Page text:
One county in Idaho experienced one of the worst COVID-19 epidemics in the world. Here’s how he recovered

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Idahoans eager to enjoy a meal at their favorite restaurants on Saturday the first day of the second phase of the gradual reopening of Governor Brad Little’s business after the decision to stay at home across the state in late March to slow the spread of the coronavirus. | BY DARIN OSWALD

TWIN FALLS (Idaho Statesman) – Two months ago, Blaine County appeared to be in dire straits.

The rural community of Idaho, popular with tourists and celebrities, was the second county in the state to diagnose COVID-19, the disease caused by the coronavirus. Blaine County soon overtook the most populous counties in the state in confirmed cases. He reported the first case of spread in Idaho. It was the home of the first two coronavirus deaths in the state. It made the headlines in the national newspapers for its incredibly high infection rate per capita.

And then, almost as quickly, the wave of COVID-19 cases in Blaine County began to ebb. In May, as the number of new daily cases started to drop across the state, they slowed to a net in Blaine County. And despite an early eruption of coronavirus-related deaths, Blaine County has not reported another since its fifth on April 8.

The county still has a staggering infection rate (216 infections per 10,000 population) thanks to its early outbreak and a relatively small population of around 23,000 people. But according to numerous accounts, Blaine County has repelled the coronavirus. As of Friday, there were only six out of 510 active cases, which is less than the active number in Gooding, Jerome, Minodoka and Twin Falls counties, all of which are also part of the South Central Public Health District.

Local leaders say the turnaround is due to swift action, strict restrictions and a community that has come together (while staying at home, of course) to turn the tide and rally resources. Now, as Blaine County joins the rest of Idaho when it reopens, it faces the possibility of an increase in infections – a challenge officials say they are equipped to handle.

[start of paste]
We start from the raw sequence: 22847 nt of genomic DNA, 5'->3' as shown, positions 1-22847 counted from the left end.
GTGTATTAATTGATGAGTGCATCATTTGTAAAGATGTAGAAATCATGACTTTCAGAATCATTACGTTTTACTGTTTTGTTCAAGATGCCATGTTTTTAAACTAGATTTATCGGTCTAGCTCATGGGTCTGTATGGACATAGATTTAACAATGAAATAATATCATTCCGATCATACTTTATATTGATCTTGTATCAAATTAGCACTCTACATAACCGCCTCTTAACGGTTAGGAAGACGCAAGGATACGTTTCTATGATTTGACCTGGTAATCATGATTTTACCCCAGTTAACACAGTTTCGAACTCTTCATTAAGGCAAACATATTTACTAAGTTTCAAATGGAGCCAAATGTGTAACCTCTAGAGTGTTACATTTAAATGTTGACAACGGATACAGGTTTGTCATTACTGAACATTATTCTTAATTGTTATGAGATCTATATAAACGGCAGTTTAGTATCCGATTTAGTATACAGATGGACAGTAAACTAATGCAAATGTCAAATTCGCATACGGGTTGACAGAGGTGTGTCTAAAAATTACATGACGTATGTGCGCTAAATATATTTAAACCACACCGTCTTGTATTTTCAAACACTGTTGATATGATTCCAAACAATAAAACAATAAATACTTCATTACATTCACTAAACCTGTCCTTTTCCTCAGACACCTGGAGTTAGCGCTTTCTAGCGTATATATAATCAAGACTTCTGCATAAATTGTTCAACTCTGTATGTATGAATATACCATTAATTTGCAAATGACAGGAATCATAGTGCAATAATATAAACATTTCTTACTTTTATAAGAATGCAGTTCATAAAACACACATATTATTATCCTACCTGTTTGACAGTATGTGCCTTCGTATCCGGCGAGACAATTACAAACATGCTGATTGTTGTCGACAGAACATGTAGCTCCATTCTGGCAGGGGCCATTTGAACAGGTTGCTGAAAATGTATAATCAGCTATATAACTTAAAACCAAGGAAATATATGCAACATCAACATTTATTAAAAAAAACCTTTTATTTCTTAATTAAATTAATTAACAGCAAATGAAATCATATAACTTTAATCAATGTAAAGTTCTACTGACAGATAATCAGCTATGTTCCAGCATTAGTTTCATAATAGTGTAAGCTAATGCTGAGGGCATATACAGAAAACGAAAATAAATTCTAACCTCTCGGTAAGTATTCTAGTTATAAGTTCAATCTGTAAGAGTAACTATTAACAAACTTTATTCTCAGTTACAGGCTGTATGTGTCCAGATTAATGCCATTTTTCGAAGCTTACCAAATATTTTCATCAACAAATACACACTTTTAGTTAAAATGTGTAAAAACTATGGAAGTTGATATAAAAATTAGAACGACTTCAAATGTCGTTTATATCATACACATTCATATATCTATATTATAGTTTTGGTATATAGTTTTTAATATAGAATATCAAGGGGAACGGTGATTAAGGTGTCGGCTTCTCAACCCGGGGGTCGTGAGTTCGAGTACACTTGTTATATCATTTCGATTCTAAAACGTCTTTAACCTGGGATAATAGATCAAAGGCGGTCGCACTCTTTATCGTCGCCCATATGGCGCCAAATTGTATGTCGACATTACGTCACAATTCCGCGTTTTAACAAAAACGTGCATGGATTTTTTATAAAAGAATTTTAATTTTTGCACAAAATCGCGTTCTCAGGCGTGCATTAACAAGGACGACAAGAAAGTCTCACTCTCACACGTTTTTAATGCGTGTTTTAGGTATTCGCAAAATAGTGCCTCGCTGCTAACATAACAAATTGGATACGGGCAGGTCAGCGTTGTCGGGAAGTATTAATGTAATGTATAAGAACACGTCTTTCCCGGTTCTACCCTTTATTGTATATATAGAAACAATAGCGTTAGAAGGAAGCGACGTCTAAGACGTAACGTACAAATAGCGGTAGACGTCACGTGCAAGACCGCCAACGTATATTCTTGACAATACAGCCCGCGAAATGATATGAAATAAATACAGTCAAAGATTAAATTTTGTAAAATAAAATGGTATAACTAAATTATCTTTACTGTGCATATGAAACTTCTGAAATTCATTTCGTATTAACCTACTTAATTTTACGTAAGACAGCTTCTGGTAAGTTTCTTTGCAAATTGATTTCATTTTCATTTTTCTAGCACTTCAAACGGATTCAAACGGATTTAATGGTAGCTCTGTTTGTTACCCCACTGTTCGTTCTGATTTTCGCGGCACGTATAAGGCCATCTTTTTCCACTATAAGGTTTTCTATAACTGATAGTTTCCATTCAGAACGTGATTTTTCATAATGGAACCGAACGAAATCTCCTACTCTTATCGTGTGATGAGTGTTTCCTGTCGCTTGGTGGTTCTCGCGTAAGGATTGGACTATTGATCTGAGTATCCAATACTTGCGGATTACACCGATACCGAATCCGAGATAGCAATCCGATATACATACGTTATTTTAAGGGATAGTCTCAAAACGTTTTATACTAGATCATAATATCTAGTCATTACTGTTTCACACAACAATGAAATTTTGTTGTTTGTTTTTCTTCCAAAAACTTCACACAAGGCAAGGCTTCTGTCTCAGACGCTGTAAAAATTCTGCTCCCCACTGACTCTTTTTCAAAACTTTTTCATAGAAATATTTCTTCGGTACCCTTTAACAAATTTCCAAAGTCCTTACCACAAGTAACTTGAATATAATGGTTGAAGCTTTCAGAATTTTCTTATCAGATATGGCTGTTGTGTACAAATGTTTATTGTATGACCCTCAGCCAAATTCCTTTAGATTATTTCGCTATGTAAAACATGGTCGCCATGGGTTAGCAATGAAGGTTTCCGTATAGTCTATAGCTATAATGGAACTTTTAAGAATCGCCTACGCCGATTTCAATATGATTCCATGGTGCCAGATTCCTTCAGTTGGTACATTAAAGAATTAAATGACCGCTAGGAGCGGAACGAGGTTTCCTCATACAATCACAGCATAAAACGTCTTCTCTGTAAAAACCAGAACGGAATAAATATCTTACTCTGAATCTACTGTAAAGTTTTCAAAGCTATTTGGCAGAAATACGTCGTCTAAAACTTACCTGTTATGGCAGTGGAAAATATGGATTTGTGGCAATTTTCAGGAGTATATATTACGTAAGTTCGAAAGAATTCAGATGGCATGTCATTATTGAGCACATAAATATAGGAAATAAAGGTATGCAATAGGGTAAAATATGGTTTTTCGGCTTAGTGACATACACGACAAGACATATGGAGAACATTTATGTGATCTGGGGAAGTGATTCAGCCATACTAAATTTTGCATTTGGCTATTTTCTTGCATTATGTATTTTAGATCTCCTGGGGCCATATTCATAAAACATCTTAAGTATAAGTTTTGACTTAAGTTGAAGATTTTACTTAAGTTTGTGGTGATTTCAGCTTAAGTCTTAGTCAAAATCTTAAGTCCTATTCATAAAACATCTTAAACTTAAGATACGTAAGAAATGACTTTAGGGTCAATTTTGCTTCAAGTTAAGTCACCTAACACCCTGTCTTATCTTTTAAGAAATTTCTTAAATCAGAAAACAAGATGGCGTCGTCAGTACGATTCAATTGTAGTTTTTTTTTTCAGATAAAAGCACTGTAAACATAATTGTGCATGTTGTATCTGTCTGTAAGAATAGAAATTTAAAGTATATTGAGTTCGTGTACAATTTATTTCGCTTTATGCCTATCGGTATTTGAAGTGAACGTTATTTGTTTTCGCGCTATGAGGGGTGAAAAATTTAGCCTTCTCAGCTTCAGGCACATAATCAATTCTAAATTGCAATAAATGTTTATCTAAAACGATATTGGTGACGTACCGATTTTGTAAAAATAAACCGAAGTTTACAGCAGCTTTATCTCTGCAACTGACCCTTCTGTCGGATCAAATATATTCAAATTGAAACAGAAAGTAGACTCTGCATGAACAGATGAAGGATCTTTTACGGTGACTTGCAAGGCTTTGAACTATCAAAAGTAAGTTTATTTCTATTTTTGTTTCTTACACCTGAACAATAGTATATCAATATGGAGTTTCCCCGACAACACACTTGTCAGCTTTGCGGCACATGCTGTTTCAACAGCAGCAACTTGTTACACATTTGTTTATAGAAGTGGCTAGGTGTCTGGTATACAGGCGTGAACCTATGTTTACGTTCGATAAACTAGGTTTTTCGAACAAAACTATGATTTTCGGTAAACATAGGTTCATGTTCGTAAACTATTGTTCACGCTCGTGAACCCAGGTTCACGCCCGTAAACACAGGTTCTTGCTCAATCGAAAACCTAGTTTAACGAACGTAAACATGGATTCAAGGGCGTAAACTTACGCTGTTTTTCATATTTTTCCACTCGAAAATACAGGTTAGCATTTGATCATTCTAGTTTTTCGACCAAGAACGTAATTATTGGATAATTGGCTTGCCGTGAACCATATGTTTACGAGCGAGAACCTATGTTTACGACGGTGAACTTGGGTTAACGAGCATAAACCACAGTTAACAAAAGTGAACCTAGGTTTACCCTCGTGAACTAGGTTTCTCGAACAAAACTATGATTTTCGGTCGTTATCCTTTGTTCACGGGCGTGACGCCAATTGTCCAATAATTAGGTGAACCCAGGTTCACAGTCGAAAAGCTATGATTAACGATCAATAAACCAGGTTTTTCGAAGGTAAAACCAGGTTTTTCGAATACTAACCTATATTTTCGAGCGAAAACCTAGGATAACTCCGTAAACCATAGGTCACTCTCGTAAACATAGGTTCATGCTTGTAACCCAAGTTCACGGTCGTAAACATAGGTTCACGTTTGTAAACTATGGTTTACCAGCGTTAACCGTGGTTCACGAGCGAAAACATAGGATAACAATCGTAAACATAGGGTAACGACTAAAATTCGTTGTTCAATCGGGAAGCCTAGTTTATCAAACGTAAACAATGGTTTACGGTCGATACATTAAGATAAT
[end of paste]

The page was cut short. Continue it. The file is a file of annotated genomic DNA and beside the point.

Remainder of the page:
“As we see encouraging health data, we are concerned that we will not be able to return to March,” said Ketchum mayor Neil Bradshaw in a telephone interview. “We cannot remain paralyzed. We have to move on. “

HOW DID BLAINE COUNTY STOP THE CORONAVIRUS EPIDEMIC?

Blaine County began its attack on the coronavirus very early on.

“March 13 was the first positive case we had,” said Jacob Greenberg, chairman of the Blaine County Commission, in a telephone interview. “In the morning of the 18th … (health officials) waved a red flag and told me that the community had spread, and I immediately went up the chain to the Ministry of Health and Welfare – be social and in the governor’s office. At noon, we had a meeting on (creating) an isolation order. “

Greenberg said he asked Governor Brad Little to order county residents to take shelter there, and the governor made the order on March 19. – work deemed OK to continue in the rest of Idaho – and asking residents and foreigners to cross county boundaries only for the most part.

“I think that’s what saved us right away,” said Greenberg. “And I think that the diligence of the community to adhere to this policy, that got us out. “

State and county quarantine orders have also largely shut down tourism, which was a major driver of traffic to Blaine County and the likely source of the region’s initial epidemic.

“It took everyone by surprise because there had been no cases in Idaho, so people continued to live normal,” said Brent Russell, an emergency doctor at Ketchum who recovered from COVID-19 . “So once it became clear that we had a real problem here … it took a week or two for people to really, really start social distancing and everything. But I think people have done a good job. “